My Son Kevin

My Son Kevin

The names in this story have been changed for anonymity. 

This is my story, how I see things as a parent and caretaker. Let me introduce you to my son, Kevin. He likes to write poetry, paint, draw, play with his cat, take walks, and watch documentaries. He learns new facts about the things he’s interested in. I grew up eating sliced American cheese and Velveeta. At any given time, Kevin chooses deli wedges of different cheeses. He’s talked about the smooth taste of cheeses or the aroma, color and texture. He knows his cheeses. He was eating aged cheddar one day and told his brother that it’s similar in taste to Gouda. He’s vegetarian and manages his own diet. He likes to eat oysters, crab, salmon and lobster. He’s a food connoisseur.

In the first point, let me tell you characteristics my son has this includes hearing voices, hallucinations, disorganized thinking, unusual movements, highs and lows, isolating behavior, mania, and paranoia. 

A little on our experience with Kevin’s mania. Normally he is quiet, stays in his room and doesn’t want to go anywhere other than the grocery store or a drive-through for food. When he has mania, he is a joy. He will sit with me and talk, smile, laugh, dance and tell jokes.

He will compare life with episodes of the Simpsons, Rick and Morty or King of the Hill. We’ll both laugh so hard. We get by by remembering the fun times. One time he said a 6ft elf wanted to teach him to dance.

Another time he said he was married with 8 children and that he lived on another planet.

We were on vacation once when he said the fairies had stolen all his socks. He puts coins in the corners of rooms to keep fairies away. 

He tells me these stories when he is in mania. He’s talking more and will talk for a long time. His speech is faster and he wants to be more active.

Sometimes being committed to recovery is being committed to not making things worse. We roll with things that are not dangerous. Several years ago, Kevin was frustrated with his dad and hid his shoes. The next morning, Dennis woke up, got ready for work and couldn’t find his shoes. Kevin laughed and said you’ll never see them again. Dennis finally found them in the trash can on the driveway. I laughed with Kevin and just let it go. 

Each time Kevin has psychosis (mean voices and delusions) it hurts his brain. He has been going backwards on knowledge since being diagnosed. He can act 8 or 15 when he is actually 26. I’m working with the psychiatrist to get him the right medicine to stop the psychosis or at least calm the voices. When he’s hearing voices, we don’t confront him. He can get violent. He’s hit his dad and brother, poured coffee on his sister, and tried to cut me with a knife. When he’s a danger to himself or others he is admitted to the mental hospital.

We are fully committed to recovery. In the last 10 years, he been stable a few times. We’re working on lengthening the time he is stable. Because we are committed to recovery, we work on good communication. The third point is communication. I validate what he says because it is real to him. This is a normal conversation with Kevin. He’ll say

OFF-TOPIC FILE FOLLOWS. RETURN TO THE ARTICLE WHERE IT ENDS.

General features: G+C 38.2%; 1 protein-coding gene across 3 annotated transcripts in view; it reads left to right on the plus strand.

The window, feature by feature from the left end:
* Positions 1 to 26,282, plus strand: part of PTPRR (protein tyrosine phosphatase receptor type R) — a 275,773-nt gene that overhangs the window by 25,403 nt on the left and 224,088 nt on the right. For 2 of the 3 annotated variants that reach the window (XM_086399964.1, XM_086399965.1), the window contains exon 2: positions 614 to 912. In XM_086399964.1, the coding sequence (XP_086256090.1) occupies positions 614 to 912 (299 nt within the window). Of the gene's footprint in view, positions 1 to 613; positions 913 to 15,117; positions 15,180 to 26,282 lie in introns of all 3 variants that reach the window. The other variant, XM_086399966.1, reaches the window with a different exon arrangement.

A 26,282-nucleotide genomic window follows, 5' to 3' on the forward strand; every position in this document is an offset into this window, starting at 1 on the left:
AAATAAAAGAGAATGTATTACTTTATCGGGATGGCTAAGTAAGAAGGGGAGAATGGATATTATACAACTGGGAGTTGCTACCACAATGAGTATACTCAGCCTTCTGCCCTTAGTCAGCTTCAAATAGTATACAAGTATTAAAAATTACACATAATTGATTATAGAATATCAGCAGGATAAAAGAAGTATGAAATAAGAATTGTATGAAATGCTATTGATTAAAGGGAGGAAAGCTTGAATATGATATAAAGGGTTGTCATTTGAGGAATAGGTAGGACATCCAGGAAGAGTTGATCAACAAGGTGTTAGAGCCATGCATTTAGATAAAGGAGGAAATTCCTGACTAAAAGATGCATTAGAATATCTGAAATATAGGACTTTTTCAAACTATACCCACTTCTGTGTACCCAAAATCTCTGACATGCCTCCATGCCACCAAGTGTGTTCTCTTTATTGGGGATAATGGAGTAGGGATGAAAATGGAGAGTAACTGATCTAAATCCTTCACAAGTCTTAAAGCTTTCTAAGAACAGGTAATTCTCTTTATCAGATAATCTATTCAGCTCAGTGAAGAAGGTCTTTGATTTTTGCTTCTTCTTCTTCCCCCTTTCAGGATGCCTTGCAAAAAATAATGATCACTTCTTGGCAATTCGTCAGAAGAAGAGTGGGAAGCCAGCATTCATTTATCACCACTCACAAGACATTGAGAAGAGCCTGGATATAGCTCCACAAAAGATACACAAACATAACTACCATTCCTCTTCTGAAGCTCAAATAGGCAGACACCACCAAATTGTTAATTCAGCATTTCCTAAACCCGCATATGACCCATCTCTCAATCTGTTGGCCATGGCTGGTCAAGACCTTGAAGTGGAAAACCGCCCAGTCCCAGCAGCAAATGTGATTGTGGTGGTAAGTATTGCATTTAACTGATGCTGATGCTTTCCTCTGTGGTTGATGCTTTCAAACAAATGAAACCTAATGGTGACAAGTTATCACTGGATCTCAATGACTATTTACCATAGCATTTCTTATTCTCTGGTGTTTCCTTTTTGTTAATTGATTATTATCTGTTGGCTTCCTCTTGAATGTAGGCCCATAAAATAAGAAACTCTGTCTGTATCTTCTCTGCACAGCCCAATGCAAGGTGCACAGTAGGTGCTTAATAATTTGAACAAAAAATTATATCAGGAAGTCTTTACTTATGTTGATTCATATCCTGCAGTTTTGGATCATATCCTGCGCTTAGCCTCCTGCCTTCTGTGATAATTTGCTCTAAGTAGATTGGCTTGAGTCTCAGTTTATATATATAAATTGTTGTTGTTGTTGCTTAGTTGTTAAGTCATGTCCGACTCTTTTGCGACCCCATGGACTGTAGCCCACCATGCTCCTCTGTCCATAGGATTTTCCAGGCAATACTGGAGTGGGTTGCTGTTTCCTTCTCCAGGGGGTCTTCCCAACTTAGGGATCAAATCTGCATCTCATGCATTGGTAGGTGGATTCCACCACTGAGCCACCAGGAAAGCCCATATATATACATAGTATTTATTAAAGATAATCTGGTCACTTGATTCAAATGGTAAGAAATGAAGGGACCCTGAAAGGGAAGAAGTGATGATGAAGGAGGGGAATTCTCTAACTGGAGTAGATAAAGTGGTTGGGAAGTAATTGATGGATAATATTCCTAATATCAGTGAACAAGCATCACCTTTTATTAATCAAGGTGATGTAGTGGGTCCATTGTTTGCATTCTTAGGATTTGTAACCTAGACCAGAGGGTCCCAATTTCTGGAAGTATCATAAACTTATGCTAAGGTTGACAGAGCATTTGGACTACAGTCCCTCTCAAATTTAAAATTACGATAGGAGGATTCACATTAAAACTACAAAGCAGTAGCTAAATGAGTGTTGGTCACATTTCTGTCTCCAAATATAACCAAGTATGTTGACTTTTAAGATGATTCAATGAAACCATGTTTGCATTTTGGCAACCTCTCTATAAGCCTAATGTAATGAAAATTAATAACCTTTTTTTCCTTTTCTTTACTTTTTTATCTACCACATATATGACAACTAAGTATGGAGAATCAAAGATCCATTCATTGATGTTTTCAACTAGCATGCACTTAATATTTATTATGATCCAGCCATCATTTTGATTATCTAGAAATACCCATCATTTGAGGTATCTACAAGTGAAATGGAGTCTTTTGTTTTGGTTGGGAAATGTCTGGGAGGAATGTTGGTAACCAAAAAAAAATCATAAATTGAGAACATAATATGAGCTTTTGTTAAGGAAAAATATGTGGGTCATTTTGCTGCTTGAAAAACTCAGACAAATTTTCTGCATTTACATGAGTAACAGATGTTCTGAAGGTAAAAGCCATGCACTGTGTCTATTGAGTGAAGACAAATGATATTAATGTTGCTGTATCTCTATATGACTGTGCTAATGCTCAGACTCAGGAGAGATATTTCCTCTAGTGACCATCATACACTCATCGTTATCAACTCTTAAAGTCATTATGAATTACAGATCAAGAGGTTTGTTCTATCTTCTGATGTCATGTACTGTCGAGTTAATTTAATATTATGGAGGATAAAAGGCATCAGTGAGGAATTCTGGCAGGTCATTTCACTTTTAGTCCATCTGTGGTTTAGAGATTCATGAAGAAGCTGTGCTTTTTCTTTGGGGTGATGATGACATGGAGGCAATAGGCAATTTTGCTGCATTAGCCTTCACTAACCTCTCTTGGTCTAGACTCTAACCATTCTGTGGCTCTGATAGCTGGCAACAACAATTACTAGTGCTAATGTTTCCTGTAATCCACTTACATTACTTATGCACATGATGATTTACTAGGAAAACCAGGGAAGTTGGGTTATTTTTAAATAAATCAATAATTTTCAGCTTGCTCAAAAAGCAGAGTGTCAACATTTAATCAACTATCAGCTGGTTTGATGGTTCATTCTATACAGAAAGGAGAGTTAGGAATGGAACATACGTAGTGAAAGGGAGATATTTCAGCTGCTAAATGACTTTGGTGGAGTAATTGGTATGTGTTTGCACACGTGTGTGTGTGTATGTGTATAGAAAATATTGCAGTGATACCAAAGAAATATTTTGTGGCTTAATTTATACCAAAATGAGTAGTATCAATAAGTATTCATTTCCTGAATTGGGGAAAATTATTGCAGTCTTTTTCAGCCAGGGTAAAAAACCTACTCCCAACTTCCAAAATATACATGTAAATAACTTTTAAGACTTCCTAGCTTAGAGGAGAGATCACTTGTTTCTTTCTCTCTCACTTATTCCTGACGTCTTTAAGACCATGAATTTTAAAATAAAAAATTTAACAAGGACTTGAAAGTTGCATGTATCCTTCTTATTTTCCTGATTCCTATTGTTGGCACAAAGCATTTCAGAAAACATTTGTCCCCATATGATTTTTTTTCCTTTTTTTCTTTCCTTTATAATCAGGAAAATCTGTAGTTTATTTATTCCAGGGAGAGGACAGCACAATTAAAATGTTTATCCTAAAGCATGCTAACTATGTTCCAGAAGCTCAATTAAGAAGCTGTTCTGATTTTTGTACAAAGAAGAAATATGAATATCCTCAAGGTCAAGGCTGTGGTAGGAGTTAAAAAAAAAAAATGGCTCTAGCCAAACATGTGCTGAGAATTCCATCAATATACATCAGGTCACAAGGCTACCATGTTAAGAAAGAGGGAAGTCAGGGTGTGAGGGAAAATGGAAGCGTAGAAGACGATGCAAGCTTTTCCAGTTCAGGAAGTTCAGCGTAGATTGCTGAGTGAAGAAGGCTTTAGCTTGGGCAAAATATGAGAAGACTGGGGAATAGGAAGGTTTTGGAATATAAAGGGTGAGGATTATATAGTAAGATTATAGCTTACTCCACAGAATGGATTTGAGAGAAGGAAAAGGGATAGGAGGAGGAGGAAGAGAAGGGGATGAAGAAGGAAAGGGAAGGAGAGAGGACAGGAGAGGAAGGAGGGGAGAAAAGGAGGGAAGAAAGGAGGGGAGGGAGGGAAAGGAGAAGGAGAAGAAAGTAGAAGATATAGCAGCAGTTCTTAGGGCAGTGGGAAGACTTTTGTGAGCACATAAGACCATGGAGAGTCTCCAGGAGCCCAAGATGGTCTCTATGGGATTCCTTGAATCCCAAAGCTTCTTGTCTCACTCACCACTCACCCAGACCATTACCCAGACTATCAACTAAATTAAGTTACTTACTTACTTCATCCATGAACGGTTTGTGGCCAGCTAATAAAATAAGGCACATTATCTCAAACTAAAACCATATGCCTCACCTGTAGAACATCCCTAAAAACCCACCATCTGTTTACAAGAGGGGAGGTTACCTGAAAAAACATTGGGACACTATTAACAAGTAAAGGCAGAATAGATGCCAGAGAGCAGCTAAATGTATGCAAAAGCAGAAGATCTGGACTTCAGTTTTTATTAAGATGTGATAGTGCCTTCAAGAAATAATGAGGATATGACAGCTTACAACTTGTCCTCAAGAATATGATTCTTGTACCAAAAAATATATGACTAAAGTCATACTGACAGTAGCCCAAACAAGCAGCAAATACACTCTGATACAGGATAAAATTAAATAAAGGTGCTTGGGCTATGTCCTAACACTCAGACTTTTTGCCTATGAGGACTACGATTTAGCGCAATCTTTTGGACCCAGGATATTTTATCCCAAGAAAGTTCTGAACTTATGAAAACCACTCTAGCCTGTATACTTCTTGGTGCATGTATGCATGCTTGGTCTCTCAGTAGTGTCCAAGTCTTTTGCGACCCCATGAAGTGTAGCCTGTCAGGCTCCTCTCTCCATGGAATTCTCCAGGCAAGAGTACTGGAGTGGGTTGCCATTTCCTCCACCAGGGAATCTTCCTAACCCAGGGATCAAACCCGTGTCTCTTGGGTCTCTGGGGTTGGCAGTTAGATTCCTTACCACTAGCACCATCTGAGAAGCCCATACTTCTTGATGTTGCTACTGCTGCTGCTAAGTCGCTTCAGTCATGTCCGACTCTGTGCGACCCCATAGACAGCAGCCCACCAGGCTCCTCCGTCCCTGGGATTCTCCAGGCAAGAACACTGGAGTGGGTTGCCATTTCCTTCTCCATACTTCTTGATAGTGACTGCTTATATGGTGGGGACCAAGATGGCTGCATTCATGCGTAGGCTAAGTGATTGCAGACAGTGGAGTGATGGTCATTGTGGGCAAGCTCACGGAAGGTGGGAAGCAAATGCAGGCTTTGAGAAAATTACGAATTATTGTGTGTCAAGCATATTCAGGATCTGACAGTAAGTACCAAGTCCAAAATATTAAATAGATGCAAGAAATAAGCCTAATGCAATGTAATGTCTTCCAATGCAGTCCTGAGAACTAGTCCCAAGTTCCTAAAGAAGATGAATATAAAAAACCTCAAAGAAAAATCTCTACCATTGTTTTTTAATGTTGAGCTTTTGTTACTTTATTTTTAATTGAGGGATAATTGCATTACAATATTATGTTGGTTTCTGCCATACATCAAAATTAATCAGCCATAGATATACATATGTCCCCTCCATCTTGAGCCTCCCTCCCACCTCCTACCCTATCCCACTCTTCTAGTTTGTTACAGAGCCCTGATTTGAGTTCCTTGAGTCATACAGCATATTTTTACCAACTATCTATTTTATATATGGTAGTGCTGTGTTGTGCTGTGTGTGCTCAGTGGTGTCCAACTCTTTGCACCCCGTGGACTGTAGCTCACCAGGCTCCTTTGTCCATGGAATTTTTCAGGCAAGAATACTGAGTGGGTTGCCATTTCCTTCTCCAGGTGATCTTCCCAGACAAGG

-Do you believe in orbs? I would answer

-I’ve heard you talk about the spheres you see floating around.

What do you think of auras?

You’ve told me about the colors that emanate from people that you can see.

It’s like an outline around a person. My aura can fight someone else’s aura. Like on Pokemon.

I had to laugh. He loves to compare to TV shows.

One of his favorite things to talk about is money. He wants to spend money like he sees fit. I don’t want him buying drugs or alcohol. It wreaks havoc on his condition. So I limit any money I put in his account and watch closely what he spends it on. Here’s a conversation with Kevin on money.

It makes me feel like a child when you monitor my money.

-I understand that that would make you feel like a child.

-I’m old enough to spend money where I want to.

-You’re right. You are old enough.

-When will you start letting me control my money.

-When I can trust you.

-I’m sorry you can’t trust me. I’ll try to do better.

In the past I would enter these conversations repeating why I do what I do, but he knows. He just wants to be validated. Instead of the conversations get heated, it ends well.

Moving forward, we concentrate on one step at a time. We don’t look at the top of the staircase because it’s too far away. We look at the step we’re on. Now that is finding the right medicine. He just went back to an injection that lasts a month. With this, I can know he has medicine in his system. I don’t have to rely on him to remember his medicine or give it to him every day.

We do have goals that he will take responsibility of his illness, work and lead a safe, fulfilling life. We believe he can accomplish this. We love to hear him laugh. He tells great stories. We try to get him involved in hobbies that will keep him satisfied and keep his mind in the right place.

I’ve talked to you today first about the characteristics of schizoaffective disorder bipolar type, the voices, paranoia, isolation. 2nd I’ve explained how I’m committed to recovery by working with the psychiatrist, and 3rd, I’ve found the best ways to communicate with him as we move forward from the place he is now.

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